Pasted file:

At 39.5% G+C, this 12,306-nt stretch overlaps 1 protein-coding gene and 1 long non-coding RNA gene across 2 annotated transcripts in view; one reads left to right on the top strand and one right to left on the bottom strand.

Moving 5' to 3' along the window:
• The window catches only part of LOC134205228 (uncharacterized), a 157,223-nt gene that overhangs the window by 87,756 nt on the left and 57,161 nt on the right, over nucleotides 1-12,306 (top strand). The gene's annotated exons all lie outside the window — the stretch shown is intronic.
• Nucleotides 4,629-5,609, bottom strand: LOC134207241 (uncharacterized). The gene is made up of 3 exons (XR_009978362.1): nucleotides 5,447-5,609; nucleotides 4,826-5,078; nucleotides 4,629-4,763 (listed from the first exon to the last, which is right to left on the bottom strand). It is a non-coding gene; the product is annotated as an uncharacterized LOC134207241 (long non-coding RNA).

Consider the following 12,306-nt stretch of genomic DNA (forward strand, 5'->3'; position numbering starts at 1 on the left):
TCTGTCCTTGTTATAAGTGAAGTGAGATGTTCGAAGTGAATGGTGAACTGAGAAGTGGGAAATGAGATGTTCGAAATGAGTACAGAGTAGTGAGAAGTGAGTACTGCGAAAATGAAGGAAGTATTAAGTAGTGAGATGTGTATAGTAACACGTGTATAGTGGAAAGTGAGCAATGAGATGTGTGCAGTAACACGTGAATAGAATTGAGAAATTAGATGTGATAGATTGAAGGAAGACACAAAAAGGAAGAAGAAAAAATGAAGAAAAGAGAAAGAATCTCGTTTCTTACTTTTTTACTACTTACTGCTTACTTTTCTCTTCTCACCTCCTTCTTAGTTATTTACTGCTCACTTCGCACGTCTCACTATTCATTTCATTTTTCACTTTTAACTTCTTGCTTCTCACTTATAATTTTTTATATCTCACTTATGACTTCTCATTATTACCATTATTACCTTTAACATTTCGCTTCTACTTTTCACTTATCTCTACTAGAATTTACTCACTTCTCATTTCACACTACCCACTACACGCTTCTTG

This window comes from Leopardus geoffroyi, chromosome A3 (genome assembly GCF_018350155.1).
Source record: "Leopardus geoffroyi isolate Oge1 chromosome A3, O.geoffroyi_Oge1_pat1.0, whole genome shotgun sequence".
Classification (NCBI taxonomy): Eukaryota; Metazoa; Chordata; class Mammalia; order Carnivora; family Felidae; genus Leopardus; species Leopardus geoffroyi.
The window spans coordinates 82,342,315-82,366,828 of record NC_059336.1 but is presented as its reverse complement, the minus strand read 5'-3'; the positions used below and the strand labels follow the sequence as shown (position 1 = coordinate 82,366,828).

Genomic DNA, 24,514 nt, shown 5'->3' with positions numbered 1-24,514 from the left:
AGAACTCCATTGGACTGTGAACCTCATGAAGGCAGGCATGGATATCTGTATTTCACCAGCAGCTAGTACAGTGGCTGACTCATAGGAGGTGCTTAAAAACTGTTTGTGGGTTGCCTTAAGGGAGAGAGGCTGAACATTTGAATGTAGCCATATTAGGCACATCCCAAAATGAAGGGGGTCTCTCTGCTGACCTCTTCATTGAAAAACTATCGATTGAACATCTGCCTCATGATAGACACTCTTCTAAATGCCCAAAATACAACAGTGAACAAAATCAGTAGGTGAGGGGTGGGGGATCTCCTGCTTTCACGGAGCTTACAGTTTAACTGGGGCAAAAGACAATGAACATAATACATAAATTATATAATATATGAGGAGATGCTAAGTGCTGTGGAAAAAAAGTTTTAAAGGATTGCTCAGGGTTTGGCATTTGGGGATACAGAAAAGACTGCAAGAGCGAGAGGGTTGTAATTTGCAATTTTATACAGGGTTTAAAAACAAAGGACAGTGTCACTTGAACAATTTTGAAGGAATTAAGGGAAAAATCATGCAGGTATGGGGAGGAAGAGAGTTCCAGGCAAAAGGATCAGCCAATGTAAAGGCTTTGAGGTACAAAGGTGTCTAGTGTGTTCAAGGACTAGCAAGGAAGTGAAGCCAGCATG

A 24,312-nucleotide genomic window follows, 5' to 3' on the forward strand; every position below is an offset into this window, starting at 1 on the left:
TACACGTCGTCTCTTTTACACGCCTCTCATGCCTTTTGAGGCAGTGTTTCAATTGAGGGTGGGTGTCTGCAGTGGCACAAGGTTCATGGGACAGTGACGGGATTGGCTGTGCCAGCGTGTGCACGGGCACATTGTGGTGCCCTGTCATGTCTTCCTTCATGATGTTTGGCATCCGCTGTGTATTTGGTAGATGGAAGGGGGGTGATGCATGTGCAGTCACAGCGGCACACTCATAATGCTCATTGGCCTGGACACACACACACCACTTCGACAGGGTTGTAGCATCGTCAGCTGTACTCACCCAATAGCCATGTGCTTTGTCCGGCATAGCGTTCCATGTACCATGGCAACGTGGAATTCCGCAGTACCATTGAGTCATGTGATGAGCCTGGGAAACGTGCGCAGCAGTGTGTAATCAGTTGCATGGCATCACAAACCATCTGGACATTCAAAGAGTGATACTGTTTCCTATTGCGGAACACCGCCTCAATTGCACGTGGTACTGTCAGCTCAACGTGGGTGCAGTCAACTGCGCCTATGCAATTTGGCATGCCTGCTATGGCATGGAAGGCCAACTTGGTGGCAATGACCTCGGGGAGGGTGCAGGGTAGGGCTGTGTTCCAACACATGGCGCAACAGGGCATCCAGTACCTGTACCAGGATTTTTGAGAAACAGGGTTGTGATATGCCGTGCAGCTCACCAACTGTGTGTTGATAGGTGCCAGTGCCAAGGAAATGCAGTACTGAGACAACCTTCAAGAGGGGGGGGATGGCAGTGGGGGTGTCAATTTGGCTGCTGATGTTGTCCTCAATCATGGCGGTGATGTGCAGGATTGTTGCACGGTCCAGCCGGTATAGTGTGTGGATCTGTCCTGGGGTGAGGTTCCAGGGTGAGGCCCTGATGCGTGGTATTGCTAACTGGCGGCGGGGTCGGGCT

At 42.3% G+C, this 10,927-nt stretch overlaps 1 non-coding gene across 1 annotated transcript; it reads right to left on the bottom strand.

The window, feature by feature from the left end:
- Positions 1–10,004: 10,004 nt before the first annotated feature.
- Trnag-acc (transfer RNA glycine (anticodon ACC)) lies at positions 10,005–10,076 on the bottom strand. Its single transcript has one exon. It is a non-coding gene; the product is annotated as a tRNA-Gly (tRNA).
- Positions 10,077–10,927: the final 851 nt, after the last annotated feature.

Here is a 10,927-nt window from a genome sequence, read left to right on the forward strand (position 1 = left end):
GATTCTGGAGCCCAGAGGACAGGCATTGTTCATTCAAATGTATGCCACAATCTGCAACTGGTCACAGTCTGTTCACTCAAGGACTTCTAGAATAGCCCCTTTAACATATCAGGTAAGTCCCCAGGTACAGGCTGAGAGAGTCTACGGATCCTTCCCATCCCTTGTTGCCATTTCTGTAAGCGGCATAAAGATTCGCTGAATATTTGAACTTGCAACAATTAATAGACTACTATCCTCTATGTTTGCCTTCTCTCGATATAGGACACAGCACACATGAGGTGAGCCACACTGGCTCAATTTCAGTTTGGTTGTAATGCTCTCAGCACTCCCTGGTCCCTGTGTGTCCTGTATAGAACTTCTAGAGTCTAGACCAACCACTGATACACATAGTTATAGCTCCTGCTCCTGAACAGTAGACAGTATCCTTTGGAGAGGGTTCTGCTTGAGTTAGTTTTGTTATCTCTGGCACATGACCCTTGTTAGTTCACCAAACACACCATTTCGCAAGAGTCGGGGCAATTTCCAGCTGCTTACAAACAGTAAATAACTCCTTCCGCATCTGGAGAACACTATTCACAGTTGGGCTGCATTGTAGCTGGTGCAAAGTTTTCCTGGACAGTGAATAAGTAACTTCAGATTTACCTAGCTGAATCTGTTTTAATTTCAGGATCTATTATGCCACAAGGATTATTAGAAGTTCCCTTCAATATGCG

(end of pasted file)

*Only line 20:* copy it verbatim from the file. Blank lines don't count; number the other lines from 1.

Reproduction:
Here is a 10,927-nt window from a genome sequence, read left to right on the forward strand (position 1 = left end):